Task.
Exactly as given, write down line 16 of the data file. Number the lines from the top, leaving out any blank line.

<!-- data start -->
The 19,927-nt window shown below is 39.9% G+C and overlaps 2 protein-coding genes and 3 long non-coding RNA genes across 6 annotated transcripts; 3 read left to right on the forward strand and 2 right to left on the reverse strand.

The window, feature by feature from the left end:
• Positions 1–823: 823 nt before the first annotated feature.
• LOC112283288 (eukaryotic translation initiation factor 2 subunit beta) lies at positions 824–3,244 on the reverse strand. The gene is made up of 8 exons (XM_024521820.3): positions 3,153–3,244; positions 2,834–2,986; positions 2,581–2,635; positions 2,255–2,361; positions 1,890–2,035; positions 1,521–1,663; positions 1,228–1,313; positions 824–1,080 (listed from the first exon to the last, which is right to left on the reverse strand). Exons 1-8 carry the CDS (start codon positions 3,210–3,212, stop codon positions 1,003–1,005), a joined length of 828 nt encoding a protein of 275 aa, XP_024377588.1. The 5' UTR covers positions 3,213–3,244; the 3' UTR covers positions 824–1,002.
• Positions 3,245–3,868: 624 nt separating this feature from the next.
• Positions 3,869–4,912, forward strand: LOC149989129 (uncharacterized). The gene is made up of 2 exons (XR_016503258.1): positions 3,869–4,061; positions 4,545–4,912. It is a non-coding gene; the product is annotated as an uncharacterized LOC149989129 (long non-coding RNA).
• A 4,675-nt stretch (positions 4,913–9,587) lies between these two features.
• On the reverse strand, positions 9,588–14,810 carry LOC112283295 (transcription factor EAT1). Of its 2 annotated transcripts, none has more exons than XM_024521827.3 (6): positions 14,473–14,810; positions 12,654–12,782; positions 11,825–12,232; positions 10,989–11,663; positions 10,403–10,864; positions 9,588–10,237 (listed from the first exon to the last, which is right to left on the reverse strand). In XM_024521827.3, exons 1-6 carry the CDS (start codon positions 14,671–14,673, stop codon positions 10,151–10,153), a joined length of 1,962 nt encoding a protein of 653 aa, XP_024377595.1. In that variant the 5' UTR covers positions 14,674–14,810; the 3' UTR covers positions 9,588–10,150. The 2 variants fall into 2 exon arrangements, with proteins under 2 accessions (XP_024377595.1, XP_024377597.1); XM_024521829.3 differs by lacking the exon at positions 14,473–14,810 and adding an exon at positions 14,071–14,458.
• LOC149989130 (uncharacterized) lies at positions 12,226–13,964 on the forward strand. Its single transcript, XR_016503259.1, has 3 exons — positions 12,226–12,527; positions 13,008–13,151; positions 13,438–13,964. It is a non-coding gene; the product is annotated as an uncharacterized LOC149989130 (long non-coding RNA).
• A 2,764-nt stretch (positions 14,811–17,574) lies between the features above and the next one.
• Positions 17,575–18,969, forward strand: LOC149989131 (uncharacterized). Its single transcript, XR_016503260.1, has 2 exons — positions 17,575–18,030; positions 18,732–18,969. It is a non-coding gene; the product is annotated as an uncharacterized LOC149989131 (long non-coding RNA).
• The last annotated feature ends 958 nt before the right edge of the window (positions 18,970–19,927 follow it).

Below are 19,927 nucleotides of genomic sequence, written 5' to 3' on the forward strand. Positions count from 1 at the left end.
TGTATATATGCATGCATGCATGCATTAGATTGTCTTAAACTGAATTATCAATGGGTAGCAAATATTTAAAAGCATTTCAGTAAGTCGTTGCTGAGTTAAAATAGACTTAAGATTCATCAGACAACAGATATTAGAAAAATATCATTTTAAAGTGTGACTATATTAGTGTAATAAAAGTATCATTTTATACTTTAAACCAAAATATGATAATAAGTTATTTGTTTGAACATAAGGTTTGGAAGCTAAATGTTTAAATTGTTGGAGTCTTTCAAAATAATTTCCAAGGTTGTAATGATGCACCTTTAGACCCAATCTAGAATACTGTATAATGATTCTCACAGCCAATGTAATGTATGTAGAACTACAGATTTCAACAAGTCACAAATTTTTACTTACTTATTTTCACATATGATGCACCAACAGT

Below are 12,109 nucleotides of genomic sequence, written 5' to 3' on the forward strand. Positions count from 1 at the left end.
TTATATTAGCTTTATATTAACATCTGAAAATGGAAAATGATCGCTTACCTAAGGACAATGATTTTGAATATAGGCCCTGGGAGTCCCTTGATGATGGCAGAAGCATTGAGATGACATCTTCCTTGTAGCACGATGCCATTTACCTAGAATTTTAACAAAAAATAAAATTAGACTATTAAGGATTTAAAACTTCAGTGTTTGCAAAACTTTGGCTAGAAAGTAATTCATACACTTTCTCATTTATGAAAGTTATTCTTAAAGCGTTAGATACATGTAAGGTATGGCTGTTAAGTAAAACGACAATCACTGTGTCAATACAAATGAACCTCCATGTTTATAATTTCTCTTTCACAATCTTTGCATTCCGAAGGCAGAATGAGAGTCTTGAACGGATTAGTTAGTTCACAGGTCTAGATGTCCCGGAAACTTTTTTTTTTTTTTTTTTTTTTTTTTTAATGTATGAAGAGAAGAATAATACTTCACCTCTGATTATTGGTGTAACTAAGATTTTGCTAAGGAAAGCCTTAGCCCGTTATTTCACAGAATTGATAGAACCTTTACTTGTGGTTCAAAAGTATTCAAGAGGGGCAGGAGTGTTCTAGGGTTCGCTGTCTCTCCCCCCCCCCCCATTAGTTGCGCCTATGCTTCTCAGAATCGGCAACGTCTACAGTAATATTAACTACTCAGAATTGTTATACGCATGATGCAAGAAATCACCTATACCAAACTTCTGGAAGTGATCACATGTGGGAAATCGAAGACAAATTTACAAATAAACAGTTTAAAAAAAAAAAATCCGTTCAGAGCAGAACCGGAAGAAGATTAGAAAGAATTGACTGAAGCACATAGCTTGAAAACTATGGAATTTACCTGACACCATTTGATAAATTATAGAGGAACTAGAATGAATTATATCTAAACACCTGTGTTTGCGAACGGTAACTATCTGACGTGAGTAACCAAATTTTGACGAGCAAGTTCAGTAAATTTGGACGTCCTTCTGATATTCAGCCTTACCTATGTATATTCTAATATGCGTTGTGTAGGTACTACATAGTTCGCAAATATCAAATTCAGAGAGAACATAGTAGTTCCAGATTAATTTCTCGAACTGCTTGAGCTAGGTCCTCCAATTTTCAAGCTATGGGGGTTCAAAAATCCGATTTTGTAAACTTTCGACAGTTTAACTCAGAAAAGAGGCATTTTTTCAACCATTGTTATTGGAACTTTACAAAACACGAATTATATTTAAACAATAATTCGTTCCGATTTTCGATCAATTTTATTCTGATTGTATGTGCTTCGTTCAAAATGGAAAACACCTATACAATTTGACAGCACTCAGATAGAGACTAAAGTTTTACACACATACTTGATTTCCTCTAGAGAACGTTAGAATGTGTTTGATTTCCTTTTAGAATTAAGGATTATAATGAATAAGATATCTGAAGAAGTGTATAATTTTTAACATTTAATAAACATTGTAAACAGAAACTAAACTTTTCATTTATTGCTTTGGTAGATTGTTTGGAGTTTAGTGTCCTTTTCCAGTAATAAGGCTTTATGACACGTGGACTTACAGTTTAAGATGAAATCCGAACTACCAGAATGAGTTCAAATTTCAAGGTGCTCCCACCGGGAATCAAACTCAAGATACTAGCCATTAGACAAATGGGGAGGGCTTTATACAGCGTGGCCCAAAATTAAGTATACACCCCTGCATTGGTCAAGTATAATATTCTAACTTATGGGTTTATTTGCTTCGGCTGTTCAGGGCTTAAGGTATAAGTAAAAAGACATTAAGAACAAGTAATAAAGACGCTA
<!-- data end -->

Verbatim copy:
TTATATTAGCTTTATATTAACATCTGAAAATGGAAAATGATCGCTTACCTAAGGACAATGATTTTGAATATAGGCCCTGGGAGTCCCTTGATGATGGCAGAAGCATTGAGATGACATCTTCCTTGTAGCACGATGCCATTTACCTAGAATTTTAACAAAAAATAAAATTAGACTATTAAGGATTTAAAACTTCAGTGTTTGCAAAACTTTGGCTAGAAAGTAATTCATACACTTTCTCATTTATGAAAGTTATTCTTAAAGCGTTAGATACATGTAAGGTATGGCTGTTAAGTAAAACGACAATCACTGTGTCAATACAAATGAACCTCCATGTTTATAATTTCTCTTTCACAATCTTTGCATTCCGAAGGCAGAATGAGAGTCTTGAACGGATTAGTTAGTTCACAGGTCTAGATGTCCCGGAAACTTTTTTTTTTTTTTTTTTTTTTTTTTTAATGTATGAAGAGAAGAATAATACTTCACCTCTGATTATTGGTGTAACTAAGATTTTGCTAAGGAAAGCCTTAGCCCGTTATTTCACAGAATTGATAGAACCTTTACTTGTGGTTCAAAAGTATTCAAGAGGGGCAGGAGTGTTCTAGGGTTCGCTGTCTCTCCCCCCCCCCCCATTAGTTGCGCCTATGCTTCTCAGAATCGGCAACGTCTACAGTAATATTAACTACTCAGAATTGTTATACGCATGATGCAAGAAATCACCTATACCAAACTTCTGGAAGTGATCACATGTGGGAAATCGAAGACAAATTTACAAATAAACAGTTTAAAAAAAAAAAATCCGTTCAGAGCAGAACCGGAAGAAGATTAGAAAGAATTGACTGAAGCACATAGCTTGAAAACTATGGAATTTACCTGACACCATTTGATAAATTATAGAGGAACTAGAATGAATTATATCTAAACACCTGTGTTTGCGAACGGTAACTATCTGACGTGAGTAACCAAATTTTGACGAGCAAGTTCAGTAAATTTGGACGTCCTTCTGATATTCAGCCTTACCTATGTATATTCTAATATGCGTTGTGTAGGTACTACATAGTTCGCAAATATCAAATTCAGAGAGAACATAGTAGTTCCAGATTAATTTCTCGAACTGCTTGAGCTAGGTCCTCCAATTTTCAAGCTATGGGGGTTCAAAAATCCGATTTTGTAAACTTTCGACAGTTTAACTCAGAAAAGAGGCATTTTTTCAACCATTGTTATTGGAACTTTACAAAACACGAATTATATTTAAACAATAATTCGTTCCGATTTTCGATCAATTTTATTCTGATTGTATGTGCTTCGTTCAAAATGGAAAACACCTATACAATTTGACAGCACTCAGATAGAGACTAAAGTTTTACACACATACTTGATTTCCTCTAGAGAACGTTAGAATGTGTTTGATTTCCTTTTAGAATTAAGGATTATAATGAATAAGATATCTGAAGAAGTGTATAATTTTTAACATTTAATAAACATTGTAAACAGAAACTAAACTTTTCATTTATTGCTTTGGTAGATTGTTTGGAGTTTAGTGTCCTTTTCCAGTAATAAGGCTTTATGACACGTGGACTTACAGTTTAAGATGAAATCCGAACTACCAGAATGAGTTCAAATTTCAAGGTGCTCCCACCGGGAATCAAACTCAAGATACTAGCCATTAGACAAATGGGGAGGGCTTTATACAGCGTGGCCCAAAATTAAGTATACACCCCTGCATTGGTCAAGTATAATATTCTAACTTATGGGTTTATTTGCTTCGGCTGTTCAGGGCTTAAGGTATAAGTAAAAAGACATTAAGAACAAGTAATAAAGACGCTA